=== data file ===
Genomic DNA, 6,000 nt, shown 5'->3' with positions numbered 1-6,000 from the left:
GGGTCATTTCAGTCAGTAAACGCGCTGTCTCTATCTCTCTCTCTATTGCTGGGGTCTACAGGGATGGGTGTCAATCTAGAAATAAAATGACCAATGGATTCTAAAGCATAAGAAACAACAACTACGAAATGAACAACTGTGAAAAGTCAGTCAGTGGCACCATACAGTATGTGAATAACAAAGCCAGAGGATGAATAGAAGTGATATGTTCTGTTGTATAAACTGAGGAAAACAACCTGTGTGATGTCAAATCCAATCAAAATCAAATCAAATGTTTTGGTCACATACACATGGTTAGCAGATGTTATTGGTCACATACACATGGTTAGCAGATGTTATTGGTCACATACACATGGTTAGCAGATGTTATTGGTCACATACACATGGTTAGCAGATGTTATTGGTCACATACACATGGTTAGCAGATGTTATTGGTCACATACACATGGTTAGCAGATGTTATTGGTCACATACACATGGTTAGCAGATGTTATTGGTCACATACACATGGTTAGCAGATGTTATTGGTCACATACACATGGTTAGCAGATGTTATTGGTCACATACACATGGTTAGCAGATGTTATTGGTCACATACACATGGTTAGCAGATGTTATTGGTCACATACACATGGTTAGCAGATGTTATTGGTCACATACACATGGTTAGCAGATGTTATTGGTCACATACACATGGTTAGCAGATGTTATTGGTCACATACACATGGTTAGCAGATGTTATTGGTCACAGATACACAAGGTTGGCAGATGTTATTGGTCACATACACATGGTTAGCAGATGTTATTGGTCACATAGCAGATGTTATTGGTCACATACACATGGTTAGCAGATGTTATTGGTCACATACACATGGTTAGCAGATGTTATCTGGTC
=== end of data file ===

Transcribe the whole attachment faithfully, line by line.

Genomic DNA, 6,000 nt, shown 5'->3' with positions numbered 1-6,000 from the left:
GGGTCATTTCAGTCAGTAAACGCGCTGTCTCTATCTCTCTCTCTATTGCTGGGGTCTACAGGGATGGGTGTCAATCTAGAAATAAAATGACCAATGGATTCTAAAGCATAAGAAACAACAACTACGAAATGAACAACTGTGAAAAGTCAGTCAGTGGCACCATACAGTATGTGAATAACAAAGCCAGAGGATGAATAGAAGTGATATGTTCTGTTGTATAAACTGAGGAAAACAACCTGTGTGATGTCAAATCCAATCAAAATCAAATCAAATGTTTTGGTCACATACACATGGTTAGCAGATGTTATTGGTCACATACACATGGTTAGCAGATGTTATTGGTCACATACACATGGTTAGCAGATGTTATTGGTCACATACACATGGTTAGCAGATGTTATTGGTCACATACACATGGTTAGCAGATGTTATTGGTCACATACACATGGTTAGCAGATGTTATTGGTCACATACACATGGTTAGCAGATGTTATTGGTCACATACACATGGTTAGCAGATGTTATTGGTCACATACACATGGTTAGCAGATGTTATTGGTCACATACACATGGTTAGCAGATGTTATTGGTCACATACACATGGTTAGCAGATGTTATTGGTCACATACACATGGTTAGCAGATGTTATTGGTCACATACACATGGTTAGCAGATGTTATTGGTCACATACACATGGTTAGCAGATGTTATTGGTCACATACACATGGTTAGCAGATGTTATTGGTCACAGATACACAAGGTTGGCAGATGTTATTGGTCACATACACATGGTTAGCAGATGTTATTGGTCACATAGCAGATGTTATTGGTCACATACACATGGTTAGCAGATGTTATTGGTCACATACACATGGTTAGCAGATGTTATCTGGTC